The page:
November 13, 2017
The 3-2-1 Backup Rule – An Efficient Data Protection Strategy
Backups ensure that your critical data will survive any of the likely hazards. Too many individuals and companies have suffered from having their hardware lost or stolen, destroyed by fires or natural disasters, infected with malware or corrupted by targeted hacker attacks. Common sense dictates that all hard drives will eventually fail; the question is whether or not you are prepared for the worst-case scenario.
For a one-computer user, the backup strategy can be as simple as copying all important files to another device – or, ideally, several devices – and keeping them in a safe place. However, for multiple computer systems, things can be (and usually are) much more complicated, especially when it comes to virtual environments containing thousands of virtual machines. In these cases, a comprehensive data protection plan should include the 3-2-1 backup rule.
The 3-2-1 Backup Rule
The 3-2-1 backup rule is an easy-to-remember acronym for a common approach to keeping your data safe in almost any failure scenario. The rule is: keep at least three (3) copies of your data, and store two (2) backup copies on different storage media, with one (1) of them located offsite. To clarify, let’s take a look at each point of this rule.
Keep at least three copies of your data
Even a trivial event, such as a fire alarm triggering the sprinkler system could literally wash all your data away. Countless other incidents could bring about the same outcome – for example: theft, fire, a disgruntled employee exacting revenge for imagined slights, or the vandalism of a rioting mob. Therefore, having one backup isn’t enough, especially if it is stored in the same premises as the primary data and on the same type of media. Obviously, the more backup copies you have, the less chance you have to lose all of them at once. Thus, the 3-2-1 backup rule states that you need at least three copies of your data, meaning the primary data and two backups of this data.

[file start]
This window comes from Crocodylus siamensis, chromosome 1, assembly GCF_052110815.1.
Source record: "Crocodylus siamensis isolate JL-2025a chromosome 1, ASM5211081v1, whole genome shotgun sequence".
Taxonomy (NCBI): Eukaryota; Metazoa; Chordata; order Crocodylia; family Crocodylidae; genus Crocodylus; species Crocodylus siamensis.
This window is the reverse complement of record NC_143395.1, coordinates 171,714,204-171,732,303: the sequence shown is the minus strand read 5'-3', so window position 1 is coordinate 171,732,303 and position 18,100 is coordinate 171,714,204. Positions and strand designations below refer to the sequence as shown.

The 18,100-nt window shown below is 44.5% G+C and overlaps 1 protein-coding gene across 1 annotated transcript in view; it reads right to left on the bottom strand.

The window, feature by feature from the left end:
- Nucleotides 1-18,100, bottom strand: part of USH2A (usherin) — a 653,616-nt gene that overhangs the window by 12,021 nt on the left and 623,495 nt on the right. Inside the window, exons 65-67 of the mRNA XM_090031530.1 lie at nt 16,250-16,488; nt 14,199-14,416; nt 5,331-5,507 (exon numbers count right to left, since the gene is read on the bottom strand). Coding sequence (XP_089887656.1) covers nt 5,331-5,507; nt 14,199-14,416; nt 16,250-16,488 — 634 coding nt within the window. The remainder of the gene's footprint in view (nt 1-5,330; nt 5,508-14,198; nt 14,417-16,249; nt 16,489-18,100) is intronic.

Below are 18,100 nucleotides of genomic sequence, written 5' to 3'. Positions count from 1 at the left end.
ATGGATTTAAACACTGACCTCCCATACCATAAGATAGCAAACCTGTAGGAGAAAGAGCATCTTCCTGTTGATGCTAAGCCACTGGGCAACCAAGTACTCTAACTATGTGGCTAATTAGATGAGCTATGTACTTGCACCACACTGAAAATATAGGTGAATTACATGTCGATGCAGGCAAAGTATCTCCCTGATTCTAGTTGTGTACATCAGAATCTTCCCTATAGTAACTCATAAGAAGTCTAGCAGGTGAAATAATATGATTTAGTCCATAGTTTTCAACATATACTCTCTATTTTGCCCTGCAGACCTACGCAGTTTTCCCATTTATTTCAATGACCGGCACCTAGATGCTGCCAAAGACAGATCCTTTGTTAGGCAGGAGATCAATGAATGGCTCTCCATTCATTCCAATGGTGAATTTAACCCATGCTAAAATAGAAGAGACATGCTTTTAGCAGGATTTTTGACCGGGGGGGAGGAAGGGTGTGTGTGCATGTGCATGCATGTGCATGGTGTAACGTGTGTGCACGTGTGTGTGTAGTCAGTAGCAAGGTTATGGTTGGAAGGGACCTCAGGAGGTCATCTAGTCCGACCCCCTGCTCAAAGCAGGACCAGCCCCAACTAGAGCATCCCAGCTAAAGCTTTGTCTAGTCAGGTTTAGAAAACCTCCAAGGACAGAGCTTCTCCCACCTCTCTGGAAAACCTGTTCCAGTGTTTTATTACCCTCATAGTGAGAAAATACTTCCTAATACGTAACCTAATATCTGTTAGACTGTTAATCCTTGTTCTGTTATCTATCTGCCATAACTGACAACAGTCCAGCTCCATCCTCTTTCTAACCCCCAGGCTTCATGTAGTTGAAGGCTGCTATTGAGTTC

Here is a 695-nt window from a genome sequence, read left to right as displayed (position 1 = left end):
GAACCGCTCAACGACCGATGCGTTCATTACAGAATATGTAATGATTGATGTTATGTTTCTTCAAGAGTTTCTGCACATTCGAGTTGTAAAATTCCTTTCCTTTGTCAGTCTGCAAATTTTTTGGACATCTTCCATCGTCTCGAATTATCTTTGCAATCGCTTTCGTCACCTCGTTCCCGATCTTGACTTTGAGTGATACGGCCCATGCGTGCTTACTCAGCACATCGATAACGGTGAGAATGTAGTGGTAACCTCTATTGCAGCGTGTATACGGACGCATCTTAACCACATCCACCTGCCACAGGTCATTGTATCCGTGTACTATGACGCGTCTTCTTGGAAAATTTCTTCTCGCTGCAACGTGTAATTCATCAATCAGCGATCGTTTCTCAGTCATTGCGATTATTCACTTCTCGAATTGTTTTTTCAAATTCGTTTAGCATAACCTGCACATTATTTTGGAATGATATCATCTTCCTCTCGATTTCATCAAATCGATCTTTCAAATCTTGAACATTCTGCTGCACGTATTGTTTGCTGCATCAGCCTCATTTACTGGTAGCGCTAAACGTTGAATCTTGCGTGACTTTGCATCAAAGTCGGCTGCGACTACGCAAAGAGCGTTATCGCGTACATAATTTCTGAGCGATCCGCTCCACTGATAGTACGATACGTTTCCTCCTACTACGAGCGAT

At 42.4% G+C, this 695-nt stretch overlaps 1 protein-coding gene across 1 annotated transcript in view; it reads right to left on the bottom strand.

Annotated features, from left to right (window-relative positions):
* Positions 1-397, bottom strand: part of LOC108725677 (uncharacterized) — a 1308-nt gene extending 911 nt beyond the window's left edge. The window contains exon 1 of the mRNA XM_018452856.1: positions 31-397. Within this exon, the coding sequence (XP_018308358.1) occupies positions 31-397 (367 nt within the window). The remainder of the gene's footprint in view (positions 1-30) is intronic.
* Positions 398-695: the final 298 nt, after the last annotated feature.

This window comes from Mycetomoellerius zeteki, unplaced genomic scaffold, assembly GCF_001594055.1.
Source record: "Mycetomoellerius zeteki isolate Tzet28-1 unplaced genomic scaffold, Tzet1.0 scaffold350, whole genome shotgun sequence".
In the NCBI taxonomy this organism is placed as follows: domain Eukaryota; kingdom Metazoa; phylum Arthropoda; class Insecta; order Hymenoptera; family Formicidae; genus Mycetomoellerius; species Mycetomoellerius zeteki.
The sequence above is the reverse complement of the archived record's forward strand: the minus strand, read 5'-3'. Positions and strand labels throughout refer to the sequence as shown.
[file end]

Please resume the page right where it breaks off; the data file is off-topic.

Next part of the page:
Store two backup copies on different devices or storage media
We must remember that any storage device will fail sooner or later. Hard drives fail over time, whether because of a defect or simply wearing out. Two devices of the same type have a much greater risk of failing around the same time than two devices of different types or two different storage media. Thus, the 3-2-1 backup rule says that if you keep your primary data on an internal hard drive, store your backup copies a different way – for example, using an external hard drive, optical disks, digital tape, or the cloud. A good alternative is using a Network Attached Storage (NAS), which is a smart hard disk box you can attach directly to your network and use to store your important data in a resilient and redundant format. NAS devices act independently from the rest of the infrastructure they are attached to and stay accessible for data retrieval, should your infrastructure go down. More than that, by installing the NAKIVO product on a NAS, you can build your own VM backup appliance.